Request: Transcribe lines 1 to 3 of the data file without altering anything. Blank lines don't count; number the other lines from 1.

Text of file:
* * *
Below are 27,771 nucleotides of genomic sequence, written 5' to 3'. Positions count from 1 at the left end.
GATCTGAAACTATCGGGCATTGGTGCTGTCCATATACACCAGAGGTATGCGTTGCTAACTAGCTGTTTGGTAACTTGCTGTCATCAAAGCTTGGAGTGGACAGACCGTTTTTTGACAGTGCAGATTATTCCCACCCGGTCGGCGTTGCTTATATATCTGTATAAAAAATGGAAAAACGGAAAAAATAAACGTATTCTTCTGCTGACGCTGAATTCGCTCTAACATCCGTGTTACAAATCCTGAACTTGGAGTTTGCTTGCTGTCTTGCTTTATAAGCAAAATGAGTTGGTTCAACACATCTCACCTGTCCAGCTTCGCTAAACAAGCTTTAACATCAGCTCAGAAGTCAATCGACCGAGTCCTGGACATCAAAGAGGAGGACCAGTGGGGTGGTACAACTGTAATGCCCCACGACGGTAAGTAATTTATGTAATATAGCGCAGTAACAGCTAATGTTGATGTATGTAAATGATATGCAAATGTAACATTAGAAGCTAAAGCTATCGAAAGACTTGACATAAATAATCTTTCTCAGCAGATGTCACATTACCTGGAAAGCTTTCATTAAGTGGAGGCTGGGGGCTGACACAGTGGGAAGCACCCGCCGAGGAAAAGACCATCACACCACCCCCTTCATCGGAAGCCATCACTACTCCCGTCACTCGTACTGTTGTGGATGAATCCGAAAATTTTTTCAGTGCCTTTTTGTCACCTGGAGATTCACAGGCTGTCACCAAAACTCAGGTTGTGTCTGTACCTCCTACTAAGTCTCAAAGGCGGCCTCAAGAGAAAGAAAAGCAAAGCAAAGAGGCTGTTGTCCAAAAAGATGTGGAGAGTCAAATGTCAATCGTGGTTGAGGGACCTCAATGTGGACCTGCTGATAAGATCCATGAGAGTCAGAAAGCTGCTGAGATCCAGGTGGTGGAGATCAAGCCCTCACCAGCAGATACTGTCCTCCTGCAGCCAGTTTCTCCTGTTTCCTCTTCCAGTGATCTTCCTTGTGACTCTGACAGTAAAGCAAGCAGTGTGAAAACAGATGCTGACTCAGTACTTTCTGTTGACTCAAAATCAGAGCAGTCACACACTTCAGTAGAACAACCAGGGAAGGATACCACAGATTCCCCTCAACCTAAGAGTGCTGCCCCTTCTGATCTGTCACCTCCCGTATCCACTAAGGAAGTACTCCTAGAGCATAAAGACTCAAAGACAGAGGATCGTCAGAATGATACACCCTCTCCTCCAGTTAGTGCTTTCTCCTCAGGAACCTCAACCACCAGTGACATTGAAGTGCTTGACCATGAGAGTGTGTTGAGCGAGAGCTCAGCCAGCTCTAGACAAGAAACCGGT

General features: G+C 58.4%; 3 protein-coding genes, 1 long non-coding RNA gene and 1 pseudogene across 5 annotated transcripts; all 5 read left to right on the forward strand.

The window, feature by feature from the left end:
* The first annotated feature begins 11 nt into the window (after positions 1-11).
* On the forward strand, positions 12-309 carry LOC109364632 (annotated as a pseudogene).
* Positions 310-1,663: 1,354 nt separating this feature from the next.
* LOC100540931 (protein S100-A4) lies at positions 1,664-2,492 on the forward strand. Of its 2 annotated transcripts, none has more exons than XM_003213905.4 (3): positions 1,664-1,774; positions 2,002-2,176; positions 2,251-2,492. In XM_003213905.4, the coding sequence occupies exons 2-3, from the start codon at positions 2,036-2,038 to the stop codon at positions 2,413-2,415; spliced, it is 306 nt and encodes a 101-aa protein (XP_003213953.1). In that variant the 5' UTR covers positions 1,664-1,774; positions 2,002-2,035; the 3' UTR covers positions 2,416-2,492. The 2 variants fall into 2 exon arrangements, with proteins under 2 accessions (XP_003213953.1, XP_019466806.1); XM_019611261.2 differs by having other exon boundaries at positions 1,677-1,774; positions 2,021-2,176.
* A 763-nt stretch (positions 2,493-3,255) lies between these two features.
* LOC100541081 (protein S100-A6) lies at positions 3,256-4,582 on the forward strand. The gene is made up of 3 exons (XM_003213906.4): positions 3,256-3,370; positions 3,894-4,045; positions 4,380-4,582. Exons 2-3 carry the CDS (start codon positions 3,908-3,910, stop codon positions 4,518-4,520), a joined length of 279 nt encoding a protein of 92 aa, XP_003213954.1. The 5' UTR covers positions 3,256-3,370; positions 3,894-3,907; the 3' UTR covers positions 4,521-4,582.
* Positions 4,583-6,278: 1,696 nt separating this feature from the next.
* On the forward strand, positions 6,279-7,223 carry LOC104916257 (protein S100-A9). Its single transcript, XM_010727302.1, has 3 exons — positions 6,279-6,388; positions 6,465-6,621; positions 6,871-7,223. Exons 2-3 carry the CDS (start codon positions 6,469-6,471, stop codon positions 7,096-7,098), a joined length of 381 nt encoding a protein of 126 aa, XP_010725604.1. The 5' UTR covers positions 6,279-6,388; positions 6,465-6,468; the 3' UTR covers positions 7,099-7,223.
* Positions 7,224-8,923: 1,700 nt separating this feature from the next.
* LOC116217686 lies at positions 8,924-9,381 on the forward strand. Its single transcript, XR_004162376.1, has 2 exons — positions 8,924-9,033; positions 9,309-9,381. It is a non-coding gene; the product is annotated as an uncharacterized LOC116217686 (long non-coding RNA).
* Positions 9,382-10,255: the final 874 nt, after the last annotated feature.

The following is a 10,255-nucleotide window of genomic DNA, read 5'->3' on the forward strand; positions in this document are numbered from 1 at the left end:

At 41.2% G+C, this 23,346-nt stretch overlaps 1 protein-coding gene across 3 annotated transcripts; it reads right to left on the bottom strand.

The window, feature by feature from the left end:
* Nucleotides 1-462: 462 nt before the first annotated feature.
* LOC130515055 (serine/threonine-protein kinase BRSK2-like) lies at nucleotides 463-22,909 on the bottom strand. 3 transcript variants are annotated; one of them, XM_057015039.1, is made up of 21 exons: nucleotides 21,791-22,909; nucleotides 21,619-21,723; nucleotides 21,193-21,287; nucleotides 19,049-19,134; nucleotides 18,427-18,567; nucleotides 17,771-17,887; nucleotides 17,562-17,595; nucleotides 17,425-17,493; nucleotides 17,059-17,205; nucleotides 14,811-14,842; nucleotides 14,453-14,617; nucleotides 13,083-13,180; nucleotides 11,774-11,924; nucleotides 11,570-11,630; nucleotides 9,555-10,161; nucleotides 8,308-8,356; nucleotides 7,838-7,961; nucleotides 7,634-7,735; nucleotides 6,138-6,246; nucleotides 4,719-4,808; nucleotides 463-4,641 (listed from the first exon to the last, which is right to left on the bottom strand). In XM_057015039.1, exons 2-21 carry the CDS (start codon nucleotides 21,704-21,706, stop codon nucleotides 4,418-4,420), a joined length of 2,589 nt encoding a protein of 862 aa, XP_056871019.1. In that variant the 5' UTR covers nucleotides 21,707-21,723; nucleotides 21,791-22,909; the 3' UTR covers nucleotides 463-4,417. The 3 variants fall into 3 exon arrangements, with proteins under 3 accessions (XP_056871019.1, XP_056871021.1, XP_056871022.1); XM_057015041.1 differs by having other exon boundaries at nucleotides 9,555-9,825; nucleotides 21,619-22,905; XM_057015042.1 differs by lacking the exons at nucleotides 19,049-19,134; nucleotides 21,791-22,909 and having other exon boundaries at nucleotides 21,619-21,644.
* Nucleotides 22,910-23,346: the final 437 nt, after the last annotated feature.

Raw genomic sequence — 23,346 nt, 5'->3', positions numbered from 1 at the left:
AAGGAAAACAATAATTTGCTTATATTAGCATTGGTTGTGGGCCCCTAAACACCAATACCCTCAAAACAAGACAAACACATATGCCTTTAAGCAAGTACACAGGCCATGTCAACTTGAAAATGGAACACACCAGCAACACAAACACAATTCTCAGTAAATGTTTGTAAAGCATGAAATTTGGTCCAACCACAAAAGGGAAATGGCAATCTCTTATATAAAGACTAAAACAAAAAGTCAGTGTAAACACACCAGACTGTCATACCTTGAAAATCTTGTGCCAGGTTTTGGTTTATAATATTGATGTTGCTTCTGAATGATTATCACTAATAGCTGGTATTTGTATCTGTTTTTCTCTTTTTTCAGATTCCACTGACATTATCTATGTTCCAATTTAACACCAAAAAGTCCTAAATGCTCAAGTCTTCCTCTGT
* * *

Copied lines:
Below are 27,771 nucleotides of genomic sequence, written 5' to 3'. Positions count from 1 at the left end.
GATCTGAAACTATCGGGCATTGGTGCTGTCCATATACACCAGAGGTATGCGTTGCTAACTAGCTGTTTGGTAACTTGCTGTCATCAAAGCTTGGAGTGGACAGACCGTTTTTTGACAGTGCAGATTATTCCCACCCGGTCGGCGTTGCTTATATATCTGTATAAAAAATGGAAAAACGGAAAAAATAAACGTATTCTTCTGCTGACGCTGAATTCGCTCTAACATCCGTGTTACAAATCCTGAACTTGGAGTTTGCTTGCTGTCTTGCTTTATAAGCAAAATGAGTTGGTTCAACACATCTCACCTGTCCAGCTTCGCTAAACAAGCTTTAACATCAGCTCAGAAGTCAATCGACCGAGTCCTGGACATCAAAGAGGAGGACCAGTGGGGTGGTACAACTGTAATGCCCCACGACGGTAAGTAATTTATGTAATATAGCGCAGTAACAGCTAATGTTGATGTATGTAAATGATATGCAAATGTAACATTAGAAGCTAAAGCTATCGAAAGACTTGACATAAATAATCTTTCTCAGCAGATGTCACATTACCTGGAAAGCTTTCATTAAGTGGAGGCTGGGGGCTGACACAGTGGGAAGCACCCGCCGAGGAAAAGACCATCACACCACCCCCTTCATCGGAAGCCATCACTACTCCCGTCACTCGTACTGTTGTGGATGAATCCGAAAATTTTTTCAGTGCCTTTTTGTCACCTGGAGATTCACAGGCTGTCACCAAAACTCAGGTTGTGTCTGTACCTCCTACTAAGTCTCAAAGGCGGCCTCAAGAGAAAGAAAAGCAAAGCAAAGAGGCTGTTGTCCAAAAAGATGTGGAGAGTCAAATGTCAATCGTGGTTGAGGGACCTCAATGTGGACCTGCTGATAAGATCCATGAGAGTCAGAAAGCTGCTGAGATCCAGGTGGTGGAGATCAAGCCCTCACCAGCAGATACTGTCCTCCTGCAGCCAGTTTCTCCTGTTTCCTCTTCCAGTGATCTTCCTTGTGACTCTGACAGTAAAGCAAGCAGTGTGAAAACAGATGCTGACTCAGTACTTTCTGTTGACTCAAAATCAGAGCAGTCACACACTTCAGTAGAACAACCAGGGAAGGATACCACAGATTCCCCTCAACCTAAGAGTGCTGCCCCTTCTGATCTGTCACCTCCCGTATCCACTAAGGAAGTACTCCTAGAGCATAAAGACTCAAAGACAGAGGATCGTCAGAATGATACACCCTCTCCTCCAGTTAGTGCTTTCTCCTCAGGAACCTCAACCACCAGTGACATTGAAGTGCTTGACCATGAGAGTGTGTTGAGCGAGAGCTCAGCCAGCTCTAGACAAGAAACCGGT

General features: G+C 58.4%; 3 protein-coding genes, 1 long non-coding RNA gene and 1 pseudogene across 5 annotated transcripts; all 5 read left to right on the forward strand.